Data Repositories

Prechter Bipolar Genetics Repository

The Prechter Bipolar Genetics Repository (PBGR) was established in March of 2007 to give researchers the tools to study bipolar illness. The PBGR is the nation's largest privately-funded bipolar genetics repository. It holds DNA samples from people who have been diagnosed with bipolar disorder and undiagnosed control individuals.

The University of Michigan collaborated on this effort with independently approved partner sites: Johns Hopkins, Penn State, Stanford, and Weill Cornell Universities. The investigators have collected phenotypic information (observable traits) and DNA on thousands of bipolar individuals and undiagnosed (non-bipolar disorder) participants. The PBGR also contains additional data and biological material on a subset of these participants, including imaging, electrophysiology, nutrition, stem cells, sleep, and medication data. The repository data is unlike any other collection of bipolar research data globally.

The PBGR is a vitally important tool to rapidly accelerate genetic research, one of today's most significant areas of study. 

University of Michigan Medical School Central Biorepository (CBR)

In January 2016, the Prechter Longitudinal Study of Bipolar Disorder began to store biospecimens in the world-class UMMS Central Biorepository. The Central Biorepository provides a standardized and accredited system to safely process, store and distribute biospecimens, along with associated clinical data donated for research. The quality and accessibility of these samples and the accompanying data enhance basic, clinical, and translational research in bipolar disorder in the United States and across the world.

TamNet Data Repository

The TamNet Data Repository was established by the Prechter Program in October 2016 to safely store, process, and distribute mobile or electronically-captured health information, including anonymous speech data. This repository is a vital component of the Prechter Program's mobile health research project, PRIORI, which is currently in use in multiple studies at the University of Michigan and collaborating institutions.

The Heinz C. Prechter Longitudinal Study of Bipolar Disorder Data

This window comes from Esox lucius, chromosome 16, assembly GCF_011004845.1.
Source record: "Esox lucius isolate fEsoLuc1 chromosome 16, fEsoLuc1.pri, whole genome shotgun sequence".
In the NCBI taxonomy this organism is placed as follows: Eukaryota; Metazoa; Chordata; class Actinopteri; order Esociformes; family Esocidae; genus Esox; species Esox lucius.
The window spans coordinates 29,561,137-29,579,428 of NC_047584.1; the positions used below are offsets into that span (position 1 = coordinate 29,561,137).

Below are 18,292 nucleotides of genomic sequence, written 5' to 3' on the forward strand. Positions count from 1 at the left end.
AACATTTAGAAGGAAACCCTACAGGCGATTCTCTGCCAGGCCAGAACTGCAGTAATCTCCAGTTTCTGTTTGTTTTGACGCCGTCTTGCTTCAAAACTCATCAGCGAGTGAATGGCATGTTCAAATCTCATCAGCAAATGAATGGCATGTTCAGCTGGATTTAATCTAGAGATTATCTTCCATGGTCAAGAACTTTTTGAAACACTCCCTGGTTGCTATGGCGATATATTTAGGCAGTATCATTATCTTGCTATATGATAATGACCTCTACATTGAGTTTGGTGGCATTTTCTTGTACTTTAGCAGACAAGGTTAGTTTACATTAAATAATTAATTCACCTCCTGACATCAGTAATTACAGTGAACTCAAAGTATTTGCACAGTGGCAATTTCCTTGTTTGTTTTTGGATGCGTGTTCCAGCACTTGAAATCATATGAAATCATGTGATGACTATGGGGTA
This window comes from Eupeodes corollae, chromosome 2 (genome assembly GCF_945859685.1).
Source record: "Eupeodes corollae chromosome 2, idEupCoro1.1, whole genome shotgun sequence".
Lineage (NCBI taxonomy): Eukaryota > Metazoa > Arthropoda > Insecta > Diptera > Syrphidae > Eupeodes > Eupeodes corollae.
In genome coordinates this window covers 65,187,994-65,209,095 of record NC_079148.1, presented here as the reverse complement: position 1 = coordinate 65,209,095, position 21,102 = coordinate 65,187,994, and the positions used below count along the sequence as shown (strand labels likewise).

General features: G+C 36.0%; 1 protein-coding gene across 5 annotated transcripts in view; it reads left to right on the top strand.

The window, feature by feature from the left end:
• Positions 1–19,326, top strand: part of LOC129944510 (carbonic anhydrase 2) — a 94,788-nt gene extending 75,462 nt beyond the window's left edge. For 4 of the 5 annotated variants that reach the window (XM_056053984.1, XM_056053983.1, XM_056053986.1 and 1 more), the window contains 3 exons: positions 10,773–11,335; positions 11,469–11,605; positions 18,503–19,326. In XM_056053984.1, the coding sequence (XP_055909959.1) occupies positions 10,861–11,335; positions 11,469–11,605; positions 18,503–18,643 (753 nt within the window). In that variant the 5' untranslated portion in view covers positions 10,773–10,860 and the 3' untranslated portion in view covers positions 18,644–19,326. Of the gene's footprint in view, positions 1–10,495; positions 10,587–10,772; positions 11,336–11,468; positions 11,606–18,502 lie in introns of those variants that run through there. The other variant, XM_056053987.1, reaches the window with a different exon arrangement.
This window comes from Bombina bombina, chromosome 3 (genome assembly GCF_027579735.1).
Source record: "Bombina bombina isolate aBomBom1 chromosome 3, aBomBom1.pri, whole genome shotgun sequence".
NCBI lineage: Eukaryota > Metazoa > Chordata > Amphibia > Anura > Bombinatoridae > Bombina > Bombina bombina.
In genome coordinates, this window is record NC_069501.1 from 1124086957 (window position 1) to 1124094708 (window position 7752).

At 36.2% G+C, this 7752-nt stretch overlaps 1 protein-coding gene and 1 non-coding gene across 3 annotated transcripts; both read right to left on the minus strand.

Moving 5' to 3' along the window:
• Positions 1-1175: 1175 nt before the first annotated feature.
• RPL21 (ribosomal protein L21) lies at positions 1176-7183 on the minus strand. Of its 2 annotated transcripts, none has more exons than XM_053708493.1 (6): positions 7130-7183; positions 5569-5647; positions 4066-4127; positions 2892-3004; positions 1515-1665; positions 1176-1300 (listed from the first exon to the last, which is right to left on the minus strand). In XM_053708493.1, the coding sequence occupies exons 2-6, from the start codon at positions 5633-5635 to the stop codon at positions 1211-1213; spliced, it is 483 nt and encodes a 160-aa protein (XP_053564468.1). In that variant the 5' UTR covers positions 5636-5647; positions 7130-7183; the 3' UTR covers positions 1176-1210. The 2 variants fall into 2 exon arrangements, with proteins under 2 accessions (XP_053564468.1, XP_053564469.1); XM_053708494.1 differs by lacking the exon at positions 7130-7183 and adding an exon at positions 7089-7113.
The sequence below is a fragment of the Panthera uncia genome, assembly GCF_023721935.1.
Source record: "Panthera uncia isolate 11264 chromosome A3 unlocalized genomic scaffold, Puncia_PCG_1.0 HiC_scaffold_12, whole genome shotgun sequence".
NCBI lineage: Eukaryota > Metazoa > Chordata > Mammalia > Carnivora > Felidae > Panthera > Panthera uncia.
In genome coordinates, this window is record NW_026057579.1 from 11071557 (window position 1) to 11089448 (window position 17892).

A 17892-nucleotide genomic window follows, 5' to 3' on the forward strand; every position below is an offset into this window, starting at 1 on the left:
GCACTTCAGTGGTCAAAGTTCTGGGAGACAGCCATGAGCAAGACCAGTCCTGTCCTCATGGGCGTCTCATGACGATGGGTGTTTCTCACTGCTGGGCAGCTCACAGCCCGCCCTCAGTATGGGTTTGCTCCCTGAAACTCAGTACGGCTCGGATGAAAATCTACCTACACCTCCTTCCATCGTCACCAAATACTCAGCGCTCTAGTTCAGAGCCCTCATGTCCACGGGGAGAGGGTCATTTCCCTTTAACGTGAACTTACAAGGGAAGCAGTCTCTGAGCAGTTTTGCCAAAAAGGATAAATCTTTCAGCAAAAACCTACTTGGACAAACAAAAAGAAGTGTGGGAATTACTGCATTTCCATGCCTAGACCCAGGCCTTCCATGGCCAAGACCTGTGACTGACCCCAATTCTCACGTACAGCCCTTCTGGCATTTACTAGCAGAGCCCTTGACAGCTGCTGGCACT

The Prechter Longitudinal Study of Bipolar Disorder is an open cohort study of bipolar disorder (BD) that began in 2005 and continues to follow individuals with BD and undiagnosed controls (C). The reason behind collecting this data is the need for detailed phenotype (or how BD presents in a person) data with long-term symptom and outcomes information. Further incentive for the longitudinal approach is the complexity of BD and the variable nature of the phenotype, with frequent changing states over time. Currently, the dataset includes repeated assessments starting from a rolling baseline enrollment, earliest 2005, through 2021 of nearly 1,500 people. 

This resulting dataset is one of the longest and more closely studied cohorts in bipolar disorder.

It is sorted into multiple ontological categories that include: 

  • Disease
  • Neurocognitive function
  • Personality
  • Motivation and Behavior
  • Sleep and circadian rhythm
  • Participant life story
  • Progression and outcomes of the disorder 

Study Demographics 

The nearly 1,500 participants have a mean age at enrollment of 39.2 years, of which 62% identify as female. The cohort includes: 

  • 846 people with any BD diagnosis

  • 37 people with major depressive disorder (MDD)

  • 49 people with other mood disorders

  • 53 people with non-mood/non-affective psychiatric illness

  • 282 undiagnosed participants  

The average time participants have been in the study is 9 years, with a range of 0 - 15 years and an overall retention rate of 67%. The frequency of collection, number of participants, and number of different measures with average percent completion rate are shown in Figure 1 below. As of early 2022, 61 participants have died during the study, with 220 deciding not to continue. Despite deciding not to continue with the study, most of these participants still approve of our research team using their previously obtained data. 

Figure 1

Standardizing, Collecting, and Sharing Longitudinal Study Data

From 2019 to 2021, the Prechter Program completed a significant effort in standardizing and harmonizing data elements across all projects associated with and including the longitudinal flagship research study.  

The Prechter data team has created an online data dictionary to describe the dataset and assist hypothesis formation in future data requests. As shown in Figure 1, the frequency of collection, number of participants, and number of distinct measurements with average percent completion rate illustrate the breadth and depth of the dataset.  

Further efforts are ongoing to improve data collection continually, maintain participant input and diversify the cohort participants. This effort includes the implementation of an annual participant satisfaction survey. Since 2018, the participant feedback survey has averaged 500 responses annually. In 2020, 79% of the reporting participants indicated their participation in the study was "Mostly Positive." 91% of the participants with BD suggested that the study captures the crucial elements of their illness, how they manage it and how it impacts their life.

Initial diagnostic evaluation, genotype data, longitudinal measures, and outcomes data are available via request at [email protected] conditional on data use agreement. Data can be shared as flat files, or a Prechter Program data analyst may be available for collaboration.